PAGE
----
Geneva - Seven United Nations rapporteurs called in a joint statement on all parties involved to “immediately resolve their issues, and not to further penalize the residents of Gaza for political disputes among elites.”


   the exacerbation of the electricity crisis is increasing the burden on the two million residents of the Strip, who have been living in despair and have been suffering from conflict and poverty for many years   


Their statement was welcomed by the Geneva-based Euro-Mediterranean Human Rights Monitor, stressing the need to spare civilians the consequences of conflict and political differences.

Disregarding the position held by the UN rapporteurs "represents a violation of all international norms and covenants, and requires a unified UN position on the serious violations committed against Gaza’s population," warned the Euro-Med Monitor.

The experts stated that Israel's reduction of up to 40% of the electricity supply to Gaza, at the request of the Palestinian Authority, is leading to an unprecedented deterioration in the provision of basic and vital services.

They also emphasized that as an occupying power controlling the entry and exit of goods and individuals, Israel is primarily responsible for the deterioration of the situation. Therefore, it must fulfill its obligations under international humanitarian law as well as human rights law.

The stifling exacerbation of the electricity crisis is increasing the burden on the two million residents of the strip, who have been living in despair and have been suffering from conflict and poverty for many years, warned the experts. Ten years after the blockade, Gaza is currently facing the largest unemployment rate in the world, added to economic collapse and "de-development."

The rapporteurs also highlighted the effects the long power outages had on health care and on all other aspects of the population’s day to day life. Combined with already fragile and weak health services, the impact of “this crippling crisis has been hugely affecting people whose livelihoods were already at a breaking point. The economy may now face damage beyond the point of revival. "As in any crisis like this, the poorest and most vulnerable suffer the most,” the human rights experts stressed.

“Families are struggling to safely store and prepare food without refrigeration,” pointing out that “cooking, heating and lighting, and other fundamentals of the right to housing are jeopardized. People with disabilities, the elderly and women are most affected by the cuts,” they said.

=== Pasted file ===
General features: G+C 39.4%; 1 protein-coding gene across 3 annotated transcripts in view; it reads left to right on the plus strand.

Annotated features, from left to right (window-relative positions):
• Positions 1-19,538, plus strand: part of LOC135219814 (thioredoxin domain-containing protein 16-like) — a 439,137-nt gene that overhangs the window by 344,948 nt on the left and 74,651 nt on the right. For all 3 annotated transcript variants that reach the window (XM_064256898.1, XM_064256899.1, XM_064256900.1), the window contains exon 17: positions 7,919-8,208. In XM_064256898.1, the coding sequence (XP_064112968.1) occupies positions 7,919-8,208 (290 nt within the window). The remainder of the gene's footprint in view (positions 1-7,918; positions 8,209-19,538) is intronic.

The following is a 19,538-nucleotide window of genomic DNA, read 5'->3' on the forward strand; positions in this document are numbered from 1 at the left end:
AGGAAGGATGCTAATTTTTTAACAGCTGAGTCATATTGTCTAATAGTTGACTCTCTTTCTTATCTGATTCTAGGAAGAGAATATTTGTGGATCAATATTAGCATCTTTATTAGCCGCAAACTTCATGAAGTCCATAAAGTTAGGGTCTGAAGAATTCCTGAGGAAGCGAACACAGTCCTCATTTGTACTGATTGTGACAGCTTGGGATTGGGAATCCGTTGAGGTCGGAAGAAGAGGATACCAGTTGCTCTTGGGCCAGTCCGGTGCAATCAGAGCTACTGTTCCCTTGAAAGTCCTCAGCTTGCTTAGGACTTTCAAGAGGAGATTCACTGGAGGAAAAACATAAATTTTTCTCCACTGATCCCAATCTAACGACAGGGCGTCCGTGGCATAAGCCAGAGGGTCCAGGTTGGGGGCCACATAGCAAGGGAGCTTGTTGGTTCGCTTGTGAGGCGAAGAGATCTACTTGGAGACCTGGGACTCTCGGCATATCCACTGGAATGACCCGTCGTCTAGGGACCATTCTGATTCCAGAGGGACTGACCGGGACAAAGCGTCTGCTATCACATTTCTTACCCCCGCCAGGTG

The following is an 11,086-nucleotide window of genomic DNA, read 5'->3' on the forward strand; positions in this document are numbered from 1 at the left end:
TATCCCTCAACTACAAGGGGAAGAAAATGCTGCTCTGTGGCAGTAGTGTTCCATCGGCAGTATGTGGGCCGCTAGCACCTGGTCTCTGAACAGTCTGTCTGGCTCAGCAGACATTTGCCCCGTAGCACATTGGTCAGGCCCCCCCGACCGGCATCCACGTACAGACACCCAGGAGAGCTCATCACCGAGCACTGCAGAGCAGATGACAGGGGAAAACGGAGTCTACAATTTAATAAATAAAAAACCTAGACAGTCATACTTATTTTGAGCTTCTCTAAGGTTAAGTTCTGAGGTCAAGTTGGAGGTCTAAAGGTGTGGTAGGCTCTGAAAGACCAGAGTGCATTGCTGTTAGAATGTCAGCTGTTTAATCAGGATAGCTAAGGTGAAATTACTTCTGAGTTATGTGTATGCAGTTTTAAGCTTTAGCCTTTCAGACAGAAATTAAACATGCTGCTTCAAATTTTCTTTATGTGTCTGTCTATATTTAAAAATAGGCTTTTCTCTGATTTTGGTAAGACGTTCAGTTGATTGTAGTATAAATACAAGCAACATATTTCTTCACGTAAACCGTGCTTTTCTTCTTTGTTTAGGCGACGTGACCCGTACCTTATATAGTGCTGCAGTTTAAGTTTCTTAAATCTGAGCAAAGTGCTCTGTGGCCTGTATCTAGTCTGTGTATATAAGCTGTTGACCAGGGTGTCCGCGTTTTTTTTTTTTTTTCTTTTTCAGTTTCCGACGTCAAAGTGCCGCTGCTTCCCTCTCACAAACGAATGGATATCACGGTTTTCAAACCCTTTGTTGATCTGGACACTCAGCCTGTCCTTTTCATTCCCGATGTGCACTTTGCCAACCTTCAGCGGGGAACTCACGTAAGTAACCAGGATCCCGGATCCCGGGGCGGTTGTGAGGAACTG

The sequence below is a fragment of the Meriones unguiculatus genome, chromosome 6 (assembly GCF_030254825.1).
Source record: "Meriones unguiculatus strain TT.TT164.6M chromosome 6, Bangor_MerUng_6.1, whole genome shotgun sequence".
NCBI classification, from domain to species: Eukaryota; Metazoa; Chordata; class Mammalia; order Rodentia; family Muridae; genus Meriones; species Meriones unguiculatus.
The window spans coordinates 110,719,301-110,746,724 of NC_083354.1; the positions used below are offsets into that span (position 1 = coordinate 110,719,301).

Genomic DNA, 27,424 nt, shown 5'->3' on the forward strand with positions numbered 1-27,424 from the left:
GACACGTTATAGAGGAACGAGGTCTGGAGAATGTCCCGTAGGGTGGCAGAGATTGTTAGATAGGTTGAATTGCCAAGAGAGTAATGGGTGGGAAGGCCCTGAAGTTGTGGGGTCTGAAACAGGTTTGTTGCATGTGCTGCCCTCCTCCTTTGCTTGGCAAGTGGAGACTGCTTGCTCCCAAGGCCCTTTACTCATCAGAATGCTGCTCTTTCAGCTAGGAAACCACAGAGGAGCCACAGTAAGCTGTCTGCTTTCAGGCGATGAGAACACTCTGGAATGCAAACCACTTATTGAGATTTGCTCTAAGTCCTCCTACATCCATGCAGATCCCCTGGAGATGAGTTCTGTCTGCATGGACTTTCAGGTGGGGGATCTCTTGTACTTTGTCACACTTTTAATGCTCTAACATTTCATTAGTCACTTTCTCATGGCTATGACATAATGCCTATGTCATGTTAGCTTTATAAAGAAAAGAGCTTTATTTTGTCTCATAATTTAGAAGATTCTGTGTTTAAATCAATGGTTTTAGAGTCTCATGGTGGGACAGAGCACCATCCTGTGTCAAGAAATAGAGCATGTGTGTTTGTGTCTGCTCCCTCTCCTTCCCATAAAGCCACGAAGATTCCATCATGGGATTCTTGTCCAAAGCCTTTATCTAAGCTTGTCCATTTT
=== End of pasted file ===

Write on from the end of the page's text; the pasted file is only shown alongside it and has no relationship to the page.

Industrial fuel, which Egypt recently allowed to enter Gaza to re-operate the only power plant “had provided some relief, but was not a permanent solution," pointed out the experts.

They also noted that desalinated water is decreasing day after day in the Gaza Strip, while untreated wastewater continues to flow into the Mediterranean at a rate of 100 million liters per day, increasing groundwater pollution at a time when the agricultural sector is limited. If kept unresolved, the crisis will continue to threaten food security.

At the end of their statement, the seven UN rapporteurs called on the international community not to ignore Gaza and "to put an immediate end to the 10-year blockade, which amounts to collective punishment contrary to international law".


The rapporteurs who issued the statement:

Mr. Michael Lynk, Special Rapporteur situation of human rights in the Palestinian territories occupied since 1967;

Mr. Dainius Pûras, Special Rapporteur on the right of everyone to the enjoyment of the highest attainable standard of physical and mental health (right to health);

Ms. Leilani Farha, Special Rapporteur on adequate housing as a component of the right to an adequate standard of living, and on the right to non-discrimination in this context;

Ms. Hilal Elver, Special Rapporteur on the right to food;

Mr. Philip Alston, Special Rapporteur on extreme poverty and human rights;

Mr. Léo Heller, Special Rapporteur on the human right to safe drinking water and sanitation;

and Mr. Saad Alfarargi, Special Rapporteur on the right to development.


The Euro-Med Monitor team met on 28 June with a number of United Nations special rapporteurs and briefed them on the developments of the electricity crisis in the Gaza Strip and its impact on the basic services of the population, especially patients.